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Talking Crime: McPherson woman launches podcast 

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By Jessie Wagoner

 

When it comes to true crime, McPherson resident Lindsay Conklin knows her stuff. In fact, she knows some oddly interesting facts about some famous and some not-so-famous true crime cases. Some would even call her a walking encyclopedia of crime knowledge. Obviously, a women with a penchant for talking and a desire to dig a little deeper into the lives and minds of criminals must do one thing: start a podcast. 

True crime has become one of the most popular genres for podcasts, giving listeners behind-the-scenes information about real-life cases. Many fans of true crime sas one of the most basic reasons why they enjoy true crime is because they want to know how and why crime happens. This, too, is why Conklin said her podcast stands out from some other true crime podcasts out there. 

“One thing I really want to focus on is how and why things happen. I like to dig a little deeper into the criminals’ lives, before they committed the crime, what were they like, what brought them to this point, not just the criminal event,” Conklin said. 

Episodes of “Crime Me a Criminal,” which are available for listeners on any podcast streaming service, include in-depth looks at crimes of the recent past as well as some cases that happened long before Conklin was even born. She recently had a 10-episode series devoted to 10 famous Kansas murders that will never be forgotten. Episodes included the Nancy Shoemaker murder in Wichita and the conviction of Rev. Tom Bird and Lorna Anderson in Emporia for the deaths of their spouses. Dennis Rader, known as BTK, was also included in the list, but Conklin would like to dig even deeper into his crimes, revealing she had an interaction with him just shortly before he was arrested. 

“I lived in Wichita at the time and was waiting tables at IHOP,” Conklin said. “One night, there was a guy at my table and I was just talking to him. He brought up BTK, and I commented it was scary he was active again, because you just never know who he could be. The guy said, ‘You never know; it could be that guy over there or that guy. I could be BTK.’ A few weeks later, David Rader was arrested and I saw his picture, and that was the guy from my table.”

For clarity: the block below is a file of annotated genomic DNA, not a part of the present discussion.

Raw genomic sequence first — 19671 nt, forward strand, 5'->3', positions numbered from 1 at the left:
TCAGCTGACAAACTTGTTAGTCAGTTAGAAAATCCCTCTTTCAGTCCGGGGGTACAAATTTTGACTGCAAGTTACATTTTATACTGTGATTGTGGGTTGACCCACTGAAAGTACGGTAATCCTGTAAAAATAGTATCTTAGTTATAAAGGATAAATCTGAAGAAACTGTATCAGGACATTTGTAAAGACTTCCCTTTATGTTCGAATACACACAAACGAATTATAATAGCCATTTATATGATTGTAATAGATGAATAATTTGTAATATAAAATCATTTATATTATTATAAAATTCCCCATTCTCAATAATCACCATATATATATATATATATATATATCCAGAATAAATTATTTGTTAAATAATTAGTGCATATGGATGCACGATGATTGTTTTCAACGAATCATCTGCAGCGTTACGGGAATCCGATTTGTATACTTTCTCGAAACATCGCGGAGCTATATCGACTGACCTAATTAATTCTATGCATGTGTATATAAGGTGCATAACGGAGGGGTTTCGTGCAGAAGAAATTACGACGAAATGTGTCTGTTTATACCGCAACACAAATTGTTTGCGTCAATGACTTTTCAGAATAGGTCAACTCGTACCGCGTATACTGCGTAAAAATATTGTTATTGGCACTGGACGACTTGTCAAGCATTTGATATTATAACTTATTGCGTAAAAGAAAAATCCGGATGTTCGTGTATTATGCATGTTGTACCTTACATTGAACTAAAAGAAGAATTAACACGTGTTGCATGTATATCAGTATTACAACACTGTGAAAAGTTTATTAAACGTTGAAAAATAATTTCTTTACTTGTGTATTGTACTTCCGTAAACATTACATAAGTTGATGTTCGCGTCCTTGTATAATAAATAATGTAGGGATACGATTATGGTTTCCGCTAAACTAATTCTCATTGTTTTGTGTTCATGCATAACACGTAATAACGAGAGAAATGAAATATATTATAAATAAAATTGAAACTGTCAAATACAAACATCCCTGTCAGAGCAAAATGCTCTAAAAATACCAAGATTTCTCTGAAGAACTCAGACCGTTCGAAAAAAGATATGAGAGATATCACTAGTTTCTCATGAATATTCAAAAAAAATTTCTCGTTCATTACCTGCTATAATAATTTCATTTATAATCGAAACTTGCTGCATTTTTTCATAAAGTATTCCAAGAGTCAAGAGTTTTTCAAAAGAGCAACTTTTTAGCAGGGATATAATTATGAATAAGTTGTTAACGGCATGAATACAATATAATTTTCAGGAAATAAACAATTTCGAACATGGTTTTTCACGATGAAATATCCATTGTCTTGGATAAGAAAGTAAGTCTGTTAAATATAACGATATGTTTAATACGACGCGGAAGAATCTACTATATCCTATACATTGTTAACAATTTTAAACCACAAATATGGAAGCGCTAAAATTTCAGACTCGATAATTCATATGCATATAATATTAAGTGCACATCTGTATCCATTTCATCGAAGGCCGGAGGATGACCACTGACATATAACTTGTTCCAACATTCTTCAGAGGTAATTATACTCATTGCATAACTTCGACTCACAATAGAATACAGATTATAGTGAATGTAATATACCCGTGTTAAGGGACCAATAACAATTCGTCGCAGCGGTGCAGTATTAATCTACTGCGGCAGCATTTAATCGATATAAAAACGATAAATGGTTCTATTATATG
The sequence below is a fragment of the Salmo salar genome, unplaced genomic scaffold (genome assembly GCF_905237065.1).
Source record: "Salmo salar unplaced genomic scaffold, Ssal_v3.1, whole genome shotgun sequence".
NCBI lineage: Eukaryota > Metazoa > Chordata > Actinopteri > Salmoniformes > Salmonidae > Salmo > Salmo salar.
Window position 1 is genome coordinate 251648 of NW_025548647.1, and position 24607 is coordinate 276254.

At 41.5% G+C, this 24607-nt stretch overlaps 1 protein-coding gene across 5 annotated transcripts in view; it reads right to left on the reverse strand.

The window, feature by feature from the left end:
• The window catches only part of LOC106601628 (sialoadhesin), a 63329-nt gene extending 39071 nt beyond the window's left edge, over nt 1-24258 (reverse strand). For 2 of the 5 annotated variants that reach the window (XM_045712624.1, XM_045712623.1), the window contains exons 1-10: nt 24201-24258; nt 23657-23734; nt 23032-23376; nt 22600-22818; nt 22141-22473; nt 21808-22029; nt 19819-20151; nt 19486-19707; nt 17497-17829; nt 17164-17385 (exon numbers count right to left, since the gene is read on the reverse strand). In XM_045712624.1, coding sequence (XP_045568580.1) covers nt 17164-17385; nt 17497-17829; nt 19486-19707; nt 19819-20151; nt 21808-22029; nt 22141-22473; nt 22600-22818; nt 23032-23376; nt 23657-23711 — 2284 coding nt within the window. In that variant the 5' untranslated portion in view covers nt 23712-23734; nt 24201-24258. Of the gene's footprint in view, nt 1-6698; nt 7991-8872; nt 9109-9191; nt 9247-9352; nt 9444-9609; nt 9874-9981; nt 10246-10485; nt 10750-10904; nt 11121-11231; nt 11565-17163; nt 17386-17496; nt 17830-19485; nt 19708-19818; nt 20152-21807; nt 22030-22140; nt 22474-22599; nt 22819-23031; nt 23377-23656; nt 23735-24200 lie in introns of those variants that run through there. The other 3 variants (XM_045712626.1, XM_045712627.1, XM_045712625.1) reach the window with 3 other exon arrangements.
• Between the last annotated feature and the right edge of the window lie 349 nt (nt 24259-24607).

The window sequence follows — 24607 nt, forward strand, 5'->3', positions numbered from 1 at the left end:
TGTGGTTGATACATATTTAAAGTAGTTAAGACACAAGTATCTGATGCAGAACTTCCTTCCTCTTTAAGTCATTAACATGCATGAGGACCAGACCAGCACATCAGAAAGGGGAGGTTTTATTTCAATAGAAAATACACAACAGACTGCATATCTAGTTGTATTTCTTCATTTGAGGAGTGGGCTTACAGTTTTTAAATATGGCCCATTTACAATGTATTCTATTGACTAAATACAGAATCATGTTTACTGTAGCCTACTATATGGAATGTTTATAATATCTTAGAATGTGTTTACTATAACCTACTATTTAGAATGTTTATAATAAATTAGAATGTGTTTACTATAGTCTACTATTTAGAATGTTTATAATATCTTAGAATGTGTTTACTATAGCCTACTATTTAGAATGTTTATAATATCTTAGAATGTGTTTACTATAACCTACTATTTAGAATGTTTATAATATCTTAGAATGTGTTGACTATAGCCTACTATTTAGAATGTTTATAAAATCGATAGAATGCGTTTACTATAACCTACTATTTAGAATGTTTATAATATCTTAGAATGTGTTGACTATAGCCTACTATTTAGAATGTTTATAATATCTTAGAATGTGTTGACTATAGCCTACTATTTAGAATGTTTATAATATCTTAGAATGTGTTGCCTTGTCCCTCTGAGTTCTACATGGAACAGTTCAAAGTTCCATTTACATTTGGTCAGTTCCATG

Other episodes explore London Nursery Rhymes that are full of death, ruin and conflict—some fascinating children’s rhymes exploring horribly dark topics. 

“I’m always reading and researching and coming across interesting things to share with readers,” Conklin said. 

Conklin does all of her own research, writing, recording and editing of her podcasts. She manages to make multiple episodes while balancing the needs of her five daughters and husband. That means she can often be found reading and recording at odd hours of the night, sneaking in work when the house is quiet. 

In addition to the the podcasts, she also maintains social media for “Crime Me a Criminal,” keeping the Facebook page and Instagram page filled with images and information about episodes. 

“I try to share a lot of pictures on social media so people can put a face with the cases,” Conklin said. “Sometimes, with podcasts, you are listening and then wish you knew what a person looked like. So they can go to ‘Crime Me a Criminal’ on Instagram or Facebook and see images of the criminal, victims, documents, those types of things.” 

Now that Conklin is kicking off season two of the podcast, she is holding a giveaway for listeners. Up for grabs is some cool true crime swag, “Crime me a Criminal” materials and other fun goodies. 

“All the details for my giveaway are on the social media pages,” Conklin said. “I hope listeners participate, and I hope they enjoy the episodes I love hearing from listeners, and I reply to all my messages.” 

Conklin encourages listeners to join her as she explores the cold-blooded killers. Together you can learn who they were, what made them snap and where they are now.